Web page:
Example videos of foul play situations watched by the referees are available here: https://goo.gl/tXpNrW
Tuesday, October 25, 2016
Heading a football can significantly affect a player's brain function and memory for 24 hours, a study has found.
Researchers said they had identified "small but significant changes in brain function" after players headed the ball 20 times.
Memory performance was reduced by between 41% and 67% in the 24 hours after routine heading practice.
One of the study's authors suggested football should be avoided ahead of important events like exams.
The University of Stirling study was published in EBioMedicine.
It is the first to detect direct changes in the brain after players were exposed to everyday head impacts, as opposed to clinical brain injuries like concussion.
Researchers fired footballs from a machine designed to simulate the pace and power of a corner kick and asked a group of football players to head a ball 20 times.
The players' brain function and memory were tested before and after the exercise...
Wednesday, October 5, 2016
CREDIT: CHRISTIE CLANCY/PENN STATE
Major League Baseball players have become overwhelmingly overweight and obese during the last quarter century, say health researchers.
David E. Conroy, Penn State professor of kinesiology, and colleagues looked at 145 years of data on professional baseball players' body mass. The researchers found that the athletes' weight held steady for over 100 years, with the majority of them weighing in at what is considered "normal," -- i.e., with a body mass index (BMI) between 18.5 and 24.9.
However, around 1991 the average player's BMI began to rise, and over the last 25 years nearly 80 percent of players fall into the overweight or obese category with a BMI above 25. Obesity in the general U.S. population began to rise in the mid-1970s, according to the Centers for Disease Control and Prevention.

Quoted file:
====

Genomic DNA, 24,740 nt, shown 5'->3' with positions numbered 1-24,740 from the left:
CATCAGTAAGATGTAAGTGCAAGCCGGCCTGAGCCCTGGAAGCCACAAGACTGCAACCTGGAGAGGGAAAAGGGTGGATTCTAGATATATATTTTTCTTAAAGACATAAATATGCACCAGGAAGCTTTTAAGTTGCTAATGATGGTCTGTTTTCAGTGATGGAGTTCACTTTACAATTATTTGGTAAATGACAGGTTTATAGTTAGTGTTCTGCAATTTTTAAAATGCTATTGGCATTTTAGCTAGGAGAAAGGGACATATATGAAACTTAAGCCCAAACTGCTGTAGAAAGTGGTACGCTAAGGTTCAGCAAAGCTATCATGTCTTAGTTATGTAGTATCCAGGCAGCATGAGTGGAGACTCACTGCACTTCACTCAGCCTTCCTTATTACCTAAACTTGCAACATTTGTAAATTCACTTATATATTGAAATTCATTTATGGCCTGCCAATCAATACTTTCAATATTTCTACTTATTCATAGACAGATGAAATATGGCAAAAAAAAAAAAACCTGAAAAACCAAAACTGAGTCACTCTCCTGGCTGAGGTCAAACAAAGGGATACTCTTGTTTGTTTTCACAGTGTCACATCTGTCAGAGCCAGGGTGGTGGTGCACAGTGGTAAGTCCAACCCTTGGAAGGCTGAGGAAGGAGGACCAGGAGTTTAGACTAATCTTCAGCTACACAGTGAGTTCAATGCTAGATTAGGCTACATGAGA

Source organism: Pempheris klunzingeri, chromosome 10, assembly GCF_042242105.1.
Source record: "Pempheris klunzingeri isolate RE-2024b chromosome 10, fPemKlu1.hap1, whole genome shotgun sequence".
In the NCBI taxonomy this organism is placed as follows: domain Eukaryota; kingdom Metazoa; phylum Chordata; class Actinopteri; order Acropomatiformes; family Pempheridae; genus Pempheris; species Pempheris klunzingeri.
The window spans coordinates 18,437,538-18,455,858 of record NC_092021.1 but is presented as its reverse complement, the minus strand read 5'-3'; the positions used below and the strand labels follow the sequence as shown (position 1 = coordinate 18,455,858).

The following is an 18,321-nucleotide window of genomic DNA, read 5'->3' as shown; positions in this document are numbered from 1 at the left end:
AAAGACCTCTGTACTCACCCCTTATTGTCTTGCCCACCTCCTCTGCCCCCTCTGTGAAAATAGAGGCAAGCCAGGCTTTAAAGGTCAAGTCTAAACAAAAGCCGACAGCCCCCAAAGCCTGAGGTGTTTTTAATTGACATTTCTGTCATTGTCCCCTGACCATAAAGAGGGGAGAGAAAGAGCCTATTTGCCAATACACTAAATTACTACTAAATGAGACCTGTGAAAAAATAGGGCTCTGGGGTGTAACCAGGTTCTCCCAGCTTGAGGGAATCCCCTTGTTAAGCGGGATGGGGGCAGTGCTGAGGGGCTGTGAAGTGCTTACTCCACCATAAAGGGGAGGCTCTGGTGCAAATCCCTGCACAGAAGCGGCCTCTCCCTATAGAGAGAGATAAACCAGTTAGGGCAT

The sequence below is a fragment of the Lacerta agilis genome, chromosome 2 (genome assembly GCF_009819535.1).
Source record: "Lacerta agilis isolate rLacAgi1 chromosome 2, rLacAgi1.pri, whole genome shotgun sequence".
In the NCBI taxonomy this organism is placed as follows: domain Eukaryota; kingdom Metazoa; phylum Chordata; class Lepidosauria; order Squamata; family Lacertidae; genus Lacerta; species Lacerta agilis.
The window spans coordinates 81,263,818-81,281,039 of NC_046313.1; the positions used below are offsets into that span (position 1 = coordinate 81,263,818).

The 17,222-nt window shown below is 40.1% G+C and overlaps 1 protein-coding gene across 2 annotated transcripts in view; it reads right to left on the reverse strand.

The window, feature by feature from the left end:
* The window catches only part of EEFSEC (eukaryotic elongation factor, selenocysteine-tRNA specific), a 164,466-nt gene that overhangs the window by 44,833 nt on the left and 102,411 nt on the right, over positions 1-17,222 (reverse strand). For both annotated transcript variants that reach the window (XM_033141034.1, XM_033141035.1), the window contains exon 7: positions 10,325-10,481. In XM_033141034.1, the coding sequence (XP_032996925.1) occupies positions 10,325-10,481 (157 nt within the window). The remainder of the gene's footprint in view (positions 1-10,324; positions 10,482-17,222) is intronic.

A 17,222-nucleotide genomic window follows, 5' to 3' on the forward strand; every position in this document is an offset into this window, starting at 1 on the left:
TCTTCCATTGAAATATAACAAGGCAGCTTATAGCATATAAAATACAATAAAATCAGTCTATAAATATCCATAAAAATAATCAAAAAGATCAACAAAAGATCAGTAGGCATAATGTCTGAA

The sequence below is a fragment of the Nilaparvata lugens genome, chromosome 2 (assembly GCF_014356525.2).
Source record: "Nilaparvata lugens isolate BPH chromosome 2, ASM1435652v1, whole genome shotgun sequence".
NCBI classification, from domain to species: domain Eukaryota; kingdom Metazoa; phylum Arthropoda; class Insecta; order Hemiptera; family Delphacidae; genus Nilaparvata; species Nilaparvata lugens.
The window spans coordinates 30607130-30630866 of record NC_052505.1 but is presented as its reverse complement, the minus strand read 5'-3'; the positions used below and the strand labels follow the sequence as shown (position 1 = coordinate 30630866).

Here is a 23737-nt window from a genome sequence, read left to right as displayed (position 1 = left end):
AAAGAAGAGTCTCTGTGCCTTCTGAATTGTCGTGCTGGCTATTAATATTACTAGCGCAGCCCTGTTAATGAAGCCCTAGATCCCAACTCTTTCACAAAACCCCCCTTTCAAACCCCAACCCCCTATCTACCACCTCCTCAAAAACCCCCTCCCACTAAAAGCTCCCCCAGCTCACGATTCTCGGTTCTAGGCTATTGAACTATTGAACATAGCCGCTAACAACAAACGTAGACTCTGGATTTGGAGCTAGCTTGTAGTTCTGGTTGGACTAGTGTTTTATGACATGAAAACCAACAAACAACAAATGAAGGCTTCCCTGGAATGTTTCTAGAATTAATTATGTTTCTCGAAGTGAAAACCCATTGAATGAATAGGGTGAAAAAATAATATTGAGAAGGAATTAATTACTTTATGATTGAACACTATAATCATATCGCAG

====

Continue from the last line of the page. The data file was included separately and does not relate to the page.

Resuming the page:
"Research exists that shows how having extra weight can help with certain aspects of baseball," said Conroy, also professor of human development and family studies. "The more force a batter can put into the ball, the further it will travel."
The researchers used the publicly available Lahman Baseball Database, where players' height, weight and age are recorded for their debut year in Major League Baseball. The data were self-reported, however Conroy points to the trend of players' increasing weight as informative -- and cause for some concern.
Conroy and colleagues report their findings today (Sept. 28) in Obesity Research and Clinical Practice.
"The data are observational, and raise more questions than they answer," cautioned Conroy. "BMI can be misleading, because it doesn't take body composition into account. What kind of pounds are the players adding? Are they mostly muscle or fat?"
The rise coincides with baseball's steroid era, and steroids are known to cause weight gain in some. But the rise also lines up with advances in sports science and nutrition, which have enabled athletes to better train and fuel, helping them build muscle and endurance -- which could lead to weight gain as well.
"These trends warrant further attention because of the potential for adverse long-term health consequences in this population and those who perceive them as role models for health and human performance," the researchers wrote.